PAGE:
February 27, 2010

Why do Dogs Eat Grass?

Filed under: craving grass,dogs eating grass,eating grass,why dogs eat grass — Dr. Amber Reed @ 4:45 pm

Most dogs eat it, and then they often throw it up. Eating grass is something of a strange phenomenon for dogs and veterinarians don’t know exactly why they do it. Dogs will eat almost anything, there’s no question about that, and their flexible pallets might explain why they eat grass; but there are other possible explanations. Of course, not all dogs will eat grass, but for those that do, cravings, dietary requirements, and illness might account for the behavior.

There is some evidence to suggest that dogs get cravings for particular kinds of foods. As such, many veterinarians believe that dogs may actually crave grass in the same way that some humans crave vegetables or snacks. Because grass was part of the natural diet for the ancestors of many dogs, it’s reasonable to expect that dogs today will still eat grass from time to time.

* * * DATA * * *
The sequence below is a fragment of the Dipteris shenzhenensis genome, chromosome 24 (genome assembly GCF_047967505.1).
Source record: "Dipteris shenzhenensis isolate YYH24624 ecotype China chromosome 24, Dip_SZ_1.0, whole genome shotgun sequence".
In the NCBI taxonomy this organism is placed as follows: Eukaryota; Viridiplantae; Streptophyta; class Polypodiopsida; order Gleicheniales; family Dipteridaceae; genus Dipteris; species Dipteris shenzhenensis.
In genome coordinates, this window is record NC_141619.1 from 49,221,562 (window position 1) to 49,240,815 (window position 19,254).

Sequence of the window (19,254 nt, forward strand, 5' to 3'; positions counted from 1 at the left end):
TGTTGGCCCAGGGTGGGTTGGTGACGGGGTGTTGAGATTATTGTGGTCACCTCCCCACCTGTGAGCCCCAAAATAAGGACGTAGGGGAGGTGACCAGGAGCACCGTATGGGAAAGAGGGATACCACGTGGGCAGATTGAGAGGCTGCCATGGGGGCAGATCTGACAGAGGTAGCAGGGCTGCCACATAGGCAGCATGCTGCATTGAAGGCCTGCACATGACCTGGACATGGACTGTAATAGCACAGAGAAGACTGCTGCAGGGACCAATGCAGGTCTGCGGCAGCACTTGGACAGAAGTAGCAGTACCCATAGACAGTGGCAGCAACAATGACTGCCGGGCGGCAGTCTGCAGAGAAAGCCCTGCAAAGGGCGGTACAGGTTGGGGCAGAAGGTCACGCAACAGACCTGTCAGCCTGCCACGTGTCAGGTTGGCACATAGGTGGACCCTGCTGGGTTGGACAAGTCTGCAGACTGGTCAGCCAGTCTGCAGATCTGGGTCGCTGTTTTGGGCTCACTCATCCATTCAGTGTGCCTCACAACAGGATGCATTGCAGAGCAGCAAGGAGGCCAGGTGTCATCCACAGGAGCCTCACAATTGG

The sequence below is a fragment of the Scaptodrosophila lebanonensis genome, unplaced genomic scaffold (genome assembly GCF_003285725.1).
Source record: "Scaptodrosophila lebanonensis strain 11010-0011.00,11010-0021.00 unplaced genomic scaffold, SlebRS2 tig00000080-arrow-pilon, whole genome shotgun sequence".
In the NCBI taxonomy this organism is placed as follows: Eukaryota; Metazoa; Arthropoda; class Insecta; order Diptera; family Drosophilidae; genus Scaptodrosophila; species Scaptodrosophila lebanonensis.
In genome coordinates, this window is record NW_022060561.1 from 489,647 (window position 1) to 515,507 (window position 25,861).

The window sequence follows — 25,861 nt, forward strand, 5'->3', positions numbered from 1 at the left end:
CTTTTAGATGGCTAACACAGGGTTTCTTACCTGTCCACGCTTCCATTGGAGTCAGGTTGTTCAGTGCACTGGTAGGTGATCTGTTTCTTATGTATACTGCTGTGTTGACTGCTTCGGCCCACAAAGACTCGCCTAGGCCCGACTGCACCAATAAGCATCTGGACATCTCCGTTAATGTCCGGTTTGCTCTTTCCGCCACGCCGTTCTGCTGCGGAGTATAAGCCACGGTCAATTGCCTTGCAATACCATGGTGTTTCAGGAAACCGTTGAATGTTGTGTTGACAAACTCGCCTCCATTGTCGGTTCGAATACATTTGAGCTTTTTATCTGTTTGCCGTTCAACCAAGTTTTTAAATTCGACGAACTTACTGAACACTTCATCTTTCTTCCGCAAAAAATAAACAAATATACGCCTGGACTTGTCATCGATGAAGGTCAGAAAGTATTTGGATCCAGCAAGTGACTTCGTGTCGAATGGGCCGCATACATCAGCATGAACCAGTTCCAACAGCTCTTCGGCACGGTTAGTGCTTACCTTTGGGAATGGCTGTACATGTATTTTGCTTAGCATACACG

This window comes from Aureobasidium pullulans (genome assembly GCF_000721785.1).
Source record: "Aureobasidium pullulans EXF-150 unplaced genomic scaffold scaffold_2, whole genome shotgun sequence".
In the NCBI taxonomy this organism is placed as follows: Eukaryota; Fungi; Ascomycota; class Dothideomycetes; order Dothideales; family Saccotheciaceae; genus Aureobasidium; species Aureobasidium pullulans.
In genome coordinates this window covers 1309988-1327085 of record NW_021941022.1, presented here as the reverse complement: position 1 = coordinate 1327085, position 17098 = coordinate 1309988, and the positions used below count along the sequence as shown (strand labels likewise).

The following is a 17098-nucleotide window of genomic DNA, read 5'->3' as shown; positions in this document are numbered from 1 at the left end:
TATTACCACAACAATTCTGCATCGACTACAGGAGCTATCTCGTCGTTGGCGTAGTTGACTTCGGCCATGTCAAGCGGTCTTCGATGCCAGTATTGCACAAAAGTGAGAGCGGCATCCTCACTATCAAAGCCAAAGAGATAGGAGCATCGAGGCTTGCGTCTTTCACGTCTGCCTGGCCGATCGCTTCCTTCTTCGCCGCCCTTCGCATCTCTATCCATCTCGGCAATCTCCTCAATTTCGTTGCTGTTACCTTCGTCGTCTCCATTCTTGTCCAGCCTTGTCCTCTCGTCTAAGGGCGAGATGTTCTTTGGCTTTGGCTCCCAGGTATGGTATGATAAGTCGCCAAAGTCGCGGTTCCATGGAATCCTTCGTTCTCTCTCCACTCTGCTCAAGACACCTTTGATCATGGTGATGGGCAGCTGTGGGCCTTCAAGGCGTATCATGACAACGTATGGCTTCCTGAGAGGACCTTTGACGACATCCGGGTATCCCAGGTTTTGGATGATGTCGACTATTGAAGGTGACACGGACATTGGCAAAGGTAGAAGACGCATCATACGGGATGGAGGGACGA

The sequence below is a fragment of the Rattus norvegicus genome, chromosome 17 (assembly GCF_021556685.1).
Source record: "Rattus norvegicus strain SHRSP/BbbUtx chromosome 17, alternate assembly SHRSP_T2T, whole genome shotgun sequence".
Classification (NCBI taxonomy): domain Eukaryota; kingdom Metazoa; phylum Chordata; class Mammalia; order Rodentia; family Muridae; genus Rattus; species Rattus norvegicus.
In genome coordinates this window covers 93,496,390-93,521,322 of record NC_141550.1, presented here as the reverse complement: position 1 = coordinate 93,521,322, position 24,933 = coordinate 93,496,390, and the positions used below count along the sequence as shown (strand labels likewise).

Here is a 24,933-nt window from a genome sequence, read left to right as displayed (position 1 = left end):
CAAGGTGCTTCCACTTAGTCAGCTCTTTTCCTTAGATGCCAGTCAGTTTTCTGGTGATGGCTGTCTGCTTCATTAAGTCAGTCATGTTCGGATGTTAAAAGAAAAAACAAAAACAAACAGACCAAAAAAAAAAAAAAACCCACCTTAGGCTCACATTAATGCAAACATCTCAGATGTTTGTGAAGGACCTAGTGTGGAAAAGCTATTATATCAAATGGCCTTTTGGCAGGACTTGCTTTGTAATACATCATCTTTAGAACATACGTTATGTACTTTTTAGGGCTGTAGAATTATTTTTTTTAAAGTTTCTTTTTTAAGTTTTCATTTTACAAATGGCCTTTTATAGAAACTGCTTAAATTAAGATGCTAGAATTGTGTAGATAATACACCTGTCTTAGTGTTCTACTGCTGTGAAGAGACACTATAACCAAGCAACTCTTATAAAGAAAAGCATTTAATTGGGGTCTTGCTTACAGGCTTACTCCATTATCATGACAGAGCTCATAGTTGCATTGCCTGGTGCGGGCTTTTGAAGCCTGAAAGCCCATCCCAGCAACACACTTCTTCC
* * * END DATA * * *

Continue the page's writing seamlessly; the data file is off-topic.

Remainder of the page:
why do dogs eat grassMoreover, dogs are omnivorous and sometimes they’ll want to make sure they get their greens. Dogs like meat and plants and while most commercial dog foods contain all the nutrients your dog needs, they’ll sometimes eat grass out of habit. Some dogs like the taste of grass and some dogs may eat it just because they’re still hungry.

Finally, many dogs eat grass when they’re feeling sick. Even dogs that normally don’t eat grass will go for it when they’re not feeling well. Usually, after eating the grass they’ll throw up. Veterinarians aren’t sure as to whether dogs throw up because they have upset stomachs or if it’s because of the grass itself. In all likelihood, it’s the illness that leads to the vomiting as healthy dogs can eat grass without throwing up. So in this case, grass may trigger vomiting as a way to rid the body of toxins.

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Disclaimer: CritterCures is an educational resource, and all information herein is strictly for educational purposes. It is not intended to diagnose, treat, prevent, or cure diseases, nor is it meant to replace the (prescribed) treatment or recommendations of your veterinarian or healthcare provider. Always inform your veterinarian or healthcare provider of any products that your pet are taking, including herbal remedies and supplements.